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What is the lower.tri() function in R?

Onyejiaku Theophilus Chidalu

Grokking Modern System Design Interview for Engineers & Managers

Ace your System Design Interview and take your career to the next level. Learn to handle the design of applications like Netflix, Quora, Facebook, Uber, and many more in a 45-min interview. Learn the RESHADED framework for architecting web-scale applications by determining requirements, constraints, and assumptions before diving into a step-by-step design process.

Overview

The lower.tri() function in R is used to return a matrix of logical values (TRUE and FALSE) that have the same size of the input matrix with lower triangle as TRUE.

Syntax

lower.tri(x, diag = FALSE)
Syntax for the lower.tri() function

Parameter values

The lower.tri() function takes the following parameter values:

  • x: This is the matrix object. It is a required parameter.
  • diag: This takes a logical value indicating whether the diagonal should be included or not. This is an optional parameter.

Example

# creating a matrix Object
mymatrix <- matrix ( rep(12, 3*5),
nrow = 5)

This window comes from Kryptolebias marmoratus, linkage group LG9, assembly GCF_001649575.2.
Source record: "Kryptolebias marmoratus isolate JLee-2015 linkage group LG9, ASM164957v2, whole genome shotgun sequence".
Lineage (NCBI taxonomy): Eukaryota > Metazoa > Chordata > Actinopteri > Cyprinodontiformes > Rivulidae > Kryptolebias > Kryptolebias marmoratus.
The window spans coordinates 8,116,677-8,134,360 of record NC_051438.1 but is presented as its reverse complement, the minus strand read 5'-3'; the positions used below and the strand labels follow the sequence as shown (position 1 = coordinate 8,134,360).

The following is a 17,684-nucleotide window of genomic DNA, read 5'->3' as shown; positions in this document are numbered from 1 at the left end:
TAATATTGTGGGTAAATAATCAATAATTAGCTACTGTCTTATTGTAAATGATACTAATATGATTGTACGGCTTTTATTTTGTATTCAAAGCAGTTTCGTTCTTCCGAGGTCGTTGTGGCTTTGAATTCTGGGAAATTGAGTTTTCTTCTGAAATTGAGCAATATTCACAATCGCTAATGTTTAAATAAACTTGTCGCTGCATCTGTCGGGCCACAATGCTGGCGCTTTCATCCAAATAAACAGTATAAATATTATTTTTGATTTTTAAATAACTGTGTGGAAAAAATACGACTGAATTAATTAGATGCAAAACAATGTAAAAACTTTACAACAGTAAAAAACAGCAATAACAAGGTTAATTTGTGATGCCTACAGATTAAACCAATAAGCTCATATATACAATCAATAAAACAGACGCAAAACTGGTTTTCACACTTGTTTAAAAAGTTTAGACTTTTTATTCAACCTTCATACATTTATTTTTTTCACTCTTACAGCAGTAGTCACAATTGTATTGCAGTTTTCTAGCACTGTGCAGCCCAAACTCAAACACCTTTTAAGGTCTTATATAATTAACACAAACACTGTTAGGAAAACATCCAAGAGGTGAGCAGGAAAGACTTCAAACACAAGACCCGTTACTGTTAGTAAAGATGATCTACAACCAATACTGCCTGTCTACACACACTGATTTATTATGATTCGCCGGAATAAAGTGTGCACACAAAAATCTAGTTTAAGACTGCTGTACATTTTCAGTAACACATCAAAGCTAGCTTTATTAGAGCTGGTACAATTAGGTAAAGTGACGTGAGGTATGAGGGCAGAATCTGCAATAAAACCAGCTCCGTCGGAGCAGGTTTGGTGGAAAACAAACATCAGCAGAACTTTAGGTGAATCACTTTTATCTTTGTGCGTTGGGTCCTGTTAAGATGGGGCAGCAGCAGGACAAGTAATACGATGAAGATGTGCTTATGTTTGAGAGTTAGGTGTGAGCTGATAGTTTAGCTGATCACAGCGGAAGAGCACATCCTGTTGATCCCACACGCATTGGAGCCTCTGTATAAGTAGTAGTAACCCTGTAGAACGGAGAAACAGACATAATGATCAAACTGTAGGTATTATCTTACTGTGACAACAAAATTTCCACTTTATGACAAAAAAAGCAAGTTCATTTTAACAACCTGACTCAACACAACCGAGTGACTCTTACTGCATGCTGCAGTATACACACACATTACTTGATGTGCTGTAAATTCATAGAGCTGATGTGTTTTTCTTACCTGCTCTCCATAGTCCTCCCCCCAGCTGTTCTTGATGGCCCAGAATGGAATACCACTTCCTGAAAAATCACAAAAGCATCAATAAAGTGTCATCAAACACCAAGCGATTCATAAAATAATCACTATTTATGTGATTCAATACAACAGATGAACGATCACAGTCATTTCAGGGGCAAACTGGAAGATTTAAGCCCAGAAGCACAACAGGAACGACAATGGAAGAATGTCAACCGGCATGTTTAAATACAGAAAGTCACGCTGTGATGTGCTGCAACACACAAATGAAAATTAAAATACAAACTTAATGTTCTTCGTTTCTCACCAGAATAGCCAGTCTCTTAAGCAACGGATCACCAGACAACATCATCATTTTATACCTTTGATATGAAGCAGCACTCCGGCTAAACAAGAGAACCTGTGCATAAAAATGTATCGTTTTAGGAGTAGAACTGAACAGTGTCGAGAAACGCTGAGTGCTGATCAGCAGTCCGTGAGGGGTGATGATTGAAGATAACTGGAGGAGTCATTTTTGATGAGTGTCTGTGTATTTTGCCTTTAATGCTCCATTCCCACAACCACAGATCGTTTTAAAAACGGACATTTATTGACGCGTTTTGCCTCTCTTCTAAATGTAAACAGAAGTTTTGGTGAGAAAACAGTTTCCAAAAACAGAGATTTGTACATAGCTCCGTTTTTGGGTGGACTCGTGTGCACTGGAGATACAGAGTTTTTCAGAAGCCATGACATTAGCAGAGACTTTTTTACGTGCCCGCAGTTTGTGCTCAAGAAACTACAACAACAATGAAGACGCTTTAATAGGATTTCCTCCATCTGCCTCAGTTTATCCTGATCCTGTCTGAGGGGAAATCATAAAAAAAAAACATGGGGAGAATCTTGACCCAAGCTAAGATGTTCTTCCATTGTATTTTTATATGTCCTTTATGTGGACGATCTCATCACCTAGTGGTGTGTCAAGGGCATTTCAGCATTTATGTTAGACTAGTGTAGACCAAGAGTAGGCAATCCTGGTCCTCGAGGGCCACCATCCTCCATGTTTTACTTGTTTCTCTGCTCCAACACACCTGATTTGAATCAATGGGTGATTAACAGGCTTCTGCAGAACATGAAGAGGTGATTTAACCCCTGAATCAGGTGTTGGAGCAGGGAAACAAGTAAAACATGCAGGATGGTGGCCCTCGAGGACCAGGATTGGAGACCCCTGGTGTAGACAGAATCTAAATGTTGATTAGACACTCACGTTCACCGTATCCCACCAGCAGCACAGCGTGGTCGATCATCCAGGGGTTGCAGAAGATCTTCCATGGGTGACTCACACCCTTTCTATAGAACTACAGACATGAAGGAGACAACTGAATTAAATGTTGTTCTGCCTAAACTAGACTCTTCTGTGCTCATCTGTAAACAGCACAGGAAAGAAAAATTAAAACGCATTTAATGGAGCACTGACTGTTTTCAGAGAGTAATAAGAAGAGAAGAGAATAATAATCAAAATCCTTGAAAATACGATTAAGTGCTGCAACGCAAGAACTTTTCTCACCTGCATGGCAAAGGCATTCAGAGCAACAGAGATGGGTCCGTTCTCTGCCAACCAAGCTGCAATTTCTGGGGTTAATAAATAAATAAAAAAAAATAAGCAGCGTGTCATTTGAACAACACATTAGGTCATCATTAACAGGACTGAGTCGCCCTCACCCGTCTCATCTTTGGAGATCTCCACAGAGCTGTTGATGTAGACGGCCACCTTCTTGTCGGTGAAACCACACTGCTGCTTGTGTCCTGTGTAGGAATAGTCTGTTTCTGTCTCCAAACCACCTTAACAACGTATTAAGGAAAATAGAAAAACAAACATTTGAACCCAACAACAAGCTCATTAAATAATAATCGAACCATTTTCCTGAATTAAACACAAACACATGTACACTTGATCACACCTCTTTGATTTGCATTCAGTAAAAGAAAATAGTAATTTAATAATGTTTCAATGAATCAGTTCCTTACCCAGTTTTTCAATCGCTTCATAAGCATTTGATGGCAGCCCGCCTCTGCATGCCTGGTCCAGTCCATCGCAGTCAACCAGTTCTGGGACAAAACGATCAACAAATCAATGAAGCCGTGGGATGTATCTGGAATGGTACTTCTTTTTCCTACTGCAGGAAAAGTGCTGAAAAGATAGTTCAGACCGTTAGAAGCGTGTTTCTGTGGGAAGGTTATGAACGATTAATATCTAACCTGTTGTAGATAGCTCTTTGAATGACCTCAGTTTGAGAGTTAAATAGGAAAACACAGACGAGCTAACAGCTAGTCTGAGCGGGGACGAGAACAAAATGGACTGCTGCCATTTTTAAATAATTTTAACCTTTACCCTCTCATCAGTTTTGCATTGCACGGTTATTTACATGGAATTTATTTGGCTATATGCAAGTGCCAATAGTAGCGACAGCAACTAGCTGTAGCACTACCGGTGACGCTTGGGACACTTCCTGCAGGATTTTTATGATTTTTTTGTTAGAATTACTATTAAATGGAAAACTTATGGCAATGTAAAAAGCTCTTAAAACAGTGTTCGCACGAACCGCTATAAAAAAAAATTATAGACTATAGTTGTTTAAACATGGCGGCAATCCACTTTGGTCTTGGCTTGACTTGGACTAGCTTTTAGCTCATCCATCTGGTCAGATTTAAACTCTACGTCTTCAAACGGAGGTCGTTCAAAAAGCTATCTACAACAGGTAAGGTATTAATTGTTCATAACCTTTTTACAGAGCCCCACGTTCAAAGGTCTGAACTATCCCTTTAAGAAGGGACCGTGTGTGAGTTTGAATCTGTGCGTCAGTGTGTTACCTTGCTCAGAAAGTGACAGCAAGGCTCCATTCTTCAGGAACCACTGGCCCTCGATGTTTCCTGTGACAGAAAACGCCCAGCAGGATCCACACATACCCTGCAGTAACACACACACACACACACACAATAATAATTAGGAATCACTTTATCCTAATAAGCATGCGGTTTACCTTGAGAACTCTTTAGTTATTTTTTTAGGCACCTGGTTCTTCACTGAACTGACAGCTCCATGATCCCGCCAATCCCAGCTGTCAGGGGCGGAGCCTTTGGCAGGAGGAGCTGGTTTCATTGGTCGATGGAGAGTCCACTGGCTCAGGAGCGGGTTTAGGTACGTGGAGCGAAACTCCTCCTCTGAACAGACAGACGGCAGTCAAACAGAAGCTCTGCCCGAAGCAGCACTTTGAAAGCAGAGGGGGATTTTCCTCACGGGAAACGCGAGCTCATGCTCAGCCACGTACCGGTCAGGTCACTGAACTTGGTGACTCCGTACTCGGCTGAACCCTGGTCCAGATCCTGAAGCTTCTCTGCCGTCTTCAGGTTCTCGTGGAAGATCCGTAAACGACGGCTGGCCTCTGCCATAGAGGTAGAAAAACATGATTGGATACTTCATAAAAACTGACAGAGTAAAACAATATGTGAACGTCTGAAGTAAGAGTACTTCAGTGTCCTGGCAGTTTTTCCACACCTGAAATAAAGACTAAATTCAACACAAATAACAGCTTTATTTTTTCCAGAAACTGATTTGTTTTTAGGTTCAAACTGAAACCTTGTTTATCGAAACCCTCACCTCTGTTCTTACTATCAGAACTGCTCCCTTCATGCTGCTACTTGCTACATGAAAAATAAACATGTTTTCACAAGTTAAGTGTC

mymatrix
# implementing the lower.tri() function
lower.tri(mymatrix)
# including a diagonal
lower.tri(mymatrix, diag="TRUE")
Implementing the lower.tri() function

Explanation

  • Line 2: We create a matrix, mymatrix, using the matrix() function.
  • Line 4: We print the matrix mymatrix.
  • Line 7: We call the lower.tri() function and passed mymatrix as its argument. We print the result to the console.
  • Line 10: We call the lower.tri() function and pass the mymatrix as its argument. We also include the diagonal by setting the diag as TRUE. We print the result to the console.

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CONTRIBUTOR

Onyejiaku Theophilus Chidalu

Grokking Modern System Design Interview for Engineers & Managers

Ace your System Design Interview and take your career to the next level. Learn to handle the design of applications like Netflix, Quora, Facebook, Uber, and many more in a 45-min interview. Learn the RESHADED framework for architecting web-scale applications by determining requirements, constraints, and assumptions before diving into a step-by-step design process.

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